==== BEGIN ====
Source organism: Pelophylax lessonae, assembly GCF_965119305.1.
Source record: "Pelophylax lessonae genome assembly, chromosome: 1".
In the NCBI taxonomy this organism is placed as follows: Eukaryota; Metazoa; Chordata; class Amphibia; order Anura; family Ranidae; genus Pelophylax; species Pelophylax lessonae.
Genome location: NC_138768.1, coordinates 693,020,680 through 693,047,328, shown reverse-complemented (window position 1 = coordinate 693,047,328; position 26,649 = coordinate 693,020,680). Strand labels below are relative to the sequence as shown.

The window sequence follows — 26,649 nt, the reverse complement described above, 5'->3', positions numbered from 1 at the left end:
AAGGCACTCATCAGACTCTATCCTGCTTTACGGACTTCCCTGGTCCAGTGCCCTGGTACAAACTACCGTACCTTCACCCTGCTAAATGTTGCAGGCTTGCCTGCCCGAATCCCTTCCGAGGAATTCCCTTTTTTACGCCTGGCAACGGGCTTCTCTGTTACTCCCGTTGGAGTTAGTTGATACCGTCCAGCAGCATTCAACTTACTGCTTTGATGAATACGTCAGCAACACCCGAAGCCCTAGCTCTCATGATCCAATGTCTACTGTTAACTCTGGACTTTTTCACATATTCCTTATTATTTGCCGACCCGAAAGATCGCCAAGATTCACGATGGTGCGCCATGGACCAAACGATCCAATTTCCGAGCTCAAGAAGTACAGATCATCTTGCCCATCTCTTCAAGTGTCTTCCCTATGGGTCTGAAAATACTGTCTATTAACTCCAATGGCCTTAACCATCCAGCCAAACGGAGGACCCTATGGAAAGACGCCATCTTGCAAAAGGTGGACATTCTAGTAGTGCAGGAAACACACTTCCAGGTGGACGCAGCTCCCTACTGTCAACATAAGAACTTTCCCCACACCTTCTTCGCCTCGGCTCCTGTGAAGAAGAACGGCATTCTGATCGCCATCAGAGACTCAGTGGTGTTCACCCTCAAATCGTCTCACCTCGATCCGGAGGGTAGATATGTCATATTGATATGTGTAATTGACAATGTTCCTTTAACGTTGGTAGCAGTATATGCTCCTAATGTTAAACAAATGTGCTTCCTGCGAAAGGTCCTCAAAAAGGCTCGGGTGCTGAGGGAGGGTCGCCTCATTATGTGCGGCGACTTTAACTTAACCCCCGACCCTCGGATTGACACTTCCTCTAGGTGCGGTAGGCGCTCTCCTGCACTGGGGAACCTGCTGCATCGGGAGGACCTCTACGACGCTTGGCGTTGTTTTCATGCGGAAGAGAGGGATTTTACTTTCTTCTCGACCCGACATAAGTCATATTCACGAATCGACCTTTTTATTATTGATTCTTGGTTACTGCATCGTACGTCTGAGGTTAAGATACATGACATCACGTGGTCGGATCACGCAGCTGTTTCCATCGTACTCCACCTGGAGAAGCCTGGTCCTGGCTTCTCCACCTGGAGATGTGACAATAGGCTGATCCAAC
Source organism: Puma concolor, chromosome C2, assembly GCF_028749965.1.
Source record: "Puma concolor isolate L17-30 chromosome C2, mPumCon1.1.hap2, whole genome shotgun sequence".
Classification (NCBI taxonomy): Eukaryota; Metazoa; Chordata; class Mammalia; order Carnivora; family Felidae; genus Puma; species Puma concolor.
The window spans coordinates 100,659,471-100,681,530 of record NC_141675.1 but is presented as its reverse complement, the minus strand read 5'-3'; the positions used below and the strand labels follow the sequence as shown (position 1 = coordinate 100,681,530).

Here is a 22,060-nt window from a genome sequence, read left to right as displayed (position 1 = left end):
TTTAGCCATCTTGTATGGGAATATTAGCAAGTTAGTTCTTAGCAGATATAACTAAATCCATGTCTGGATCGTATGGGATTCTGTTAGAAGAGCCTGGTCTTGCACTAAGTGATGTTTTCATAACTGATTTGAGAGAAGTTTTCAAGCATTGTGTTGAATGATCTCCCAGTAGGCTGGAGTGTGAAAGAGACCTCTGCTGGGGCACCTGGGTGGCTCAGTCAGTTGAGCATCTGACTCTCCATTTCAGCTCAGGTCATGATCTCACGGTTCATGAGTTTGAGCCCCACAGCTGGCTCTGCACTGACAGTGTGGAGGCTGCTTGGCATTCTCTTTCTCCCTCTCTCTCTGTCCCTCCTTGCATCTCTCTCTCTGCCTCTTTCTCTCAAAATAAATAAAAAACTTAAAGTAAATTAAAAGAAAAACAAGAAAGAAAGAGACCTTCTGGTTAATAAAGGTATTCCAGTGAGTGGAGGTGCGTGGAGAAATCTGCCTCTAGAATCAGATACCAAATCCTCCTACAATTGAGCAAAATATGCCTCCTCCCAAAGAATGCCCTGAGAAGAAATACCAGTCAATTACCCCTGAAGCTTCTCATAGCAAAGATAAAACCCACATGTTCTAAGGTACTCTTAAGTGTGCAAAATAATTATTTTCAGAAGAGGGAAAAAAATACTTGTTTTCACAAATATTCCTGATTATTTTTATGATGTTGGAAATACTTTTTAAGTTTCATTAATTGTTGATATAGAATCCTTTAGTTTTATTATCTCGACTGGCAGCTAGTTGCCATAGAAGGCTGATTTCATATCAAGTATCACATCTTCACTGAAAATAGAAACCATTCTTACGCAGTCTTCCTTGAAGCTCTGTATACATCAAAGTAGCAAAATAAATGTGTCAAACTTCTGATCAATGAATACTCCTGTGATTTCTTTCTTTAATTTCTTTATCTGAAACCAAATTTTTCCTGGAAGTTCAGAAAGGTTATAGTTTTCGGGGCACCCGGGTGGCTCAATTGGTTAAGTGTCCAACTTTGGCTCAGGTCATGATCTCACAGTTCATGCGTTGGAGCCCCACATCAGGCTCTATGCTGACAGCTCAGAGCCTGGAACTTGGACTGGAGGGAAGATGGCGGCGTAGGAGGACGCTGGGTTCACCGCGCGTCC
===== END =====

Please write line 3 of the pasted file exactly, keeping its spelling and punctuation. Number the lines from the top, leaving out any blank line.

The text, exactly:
In the NCBI taxonomy this organism is placed as follows: Eukaryota; Metazoa; Chordata; class Amphibia; order Anura; family Ranidae; genus Pelophylax; species Pelophylax lessonae.